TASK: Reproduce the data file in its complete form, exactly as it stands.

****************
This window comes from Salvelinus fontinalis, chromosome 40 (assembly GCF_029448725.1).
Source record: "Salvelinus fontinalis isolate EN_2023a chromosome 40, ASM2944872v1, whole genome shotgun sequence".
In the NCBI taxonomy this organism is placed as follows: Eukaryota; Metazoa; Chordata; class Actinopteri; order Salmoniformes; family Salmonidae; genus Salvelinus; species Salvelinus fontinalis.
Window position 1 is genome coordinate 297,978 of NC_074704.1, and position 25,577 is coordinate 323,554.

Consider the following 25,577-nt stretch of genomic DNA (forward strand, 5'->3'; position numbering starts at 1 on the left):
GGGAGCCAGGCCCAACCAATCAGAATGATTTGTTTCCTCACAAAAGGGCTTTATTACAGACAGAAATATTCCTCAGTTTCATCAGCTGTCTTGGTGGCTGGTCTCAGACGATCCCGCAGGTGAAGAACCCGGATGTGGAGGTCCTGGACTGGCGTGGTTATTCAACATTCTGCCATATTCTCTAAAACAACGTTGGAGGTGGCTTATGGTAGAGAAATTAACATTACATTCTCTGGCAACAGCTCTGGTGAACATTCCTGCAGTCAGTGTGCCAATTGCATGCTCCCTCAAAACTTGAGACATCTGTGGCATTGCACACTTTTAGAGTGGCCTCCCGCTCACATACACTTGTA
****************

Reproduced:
This window comes from Salvelinus fontinalis, chromosome 40 (assembly GCF_029448725.1).
Source record: "Salvelinus fontinalis isolate EN_2023a chromosome 40, ASM2944872v1, whole genome shotgun sequence".
In the NCBI taxonomy this organism is placed as follows: Eukaryota; Metazoa; Chordata; class Actinopteri; order Salmoniformes; family Salmonidae; genus Salvelinus; species Salvelinus fontinalis.
Window position 1 is genome coordinate 297,978 of NC_074704.1, and position 25,577 is coordinate 323,554.

Consider the following 25,577-nt stretch of genomic DNA (forward strand, 5'->3'; position numbering starts at 1 on the left):
GGGAGCCAGGCCCAACCAATCAGAATGATTTGTTTCCTCACAAAAGGGCTTTATTACAGACAGAAATATTCCTCAGTTTCATCAGCTGTCTTGGTGGCTGGTCTCAGACGATCCCGCAGGTGAAGAACCCGGATGTGGAGGTCCTGGACTGGCGTGGTTATTCAACATTCTGCCATATTCTCTAAAACAACGTTGGAGGTGGCTTATGGTAGAGAAATTAACATTACATTCTCTGGCAACAGCTCTGGTGAACATTCCTGCAGTCAGTGTGCCAATTGCATGCTCCCTCAAAACTTGAGACATCTGTGGCATTGCACACTTTTAGAGTGGCCTCCCGCTCACATACACTTGTA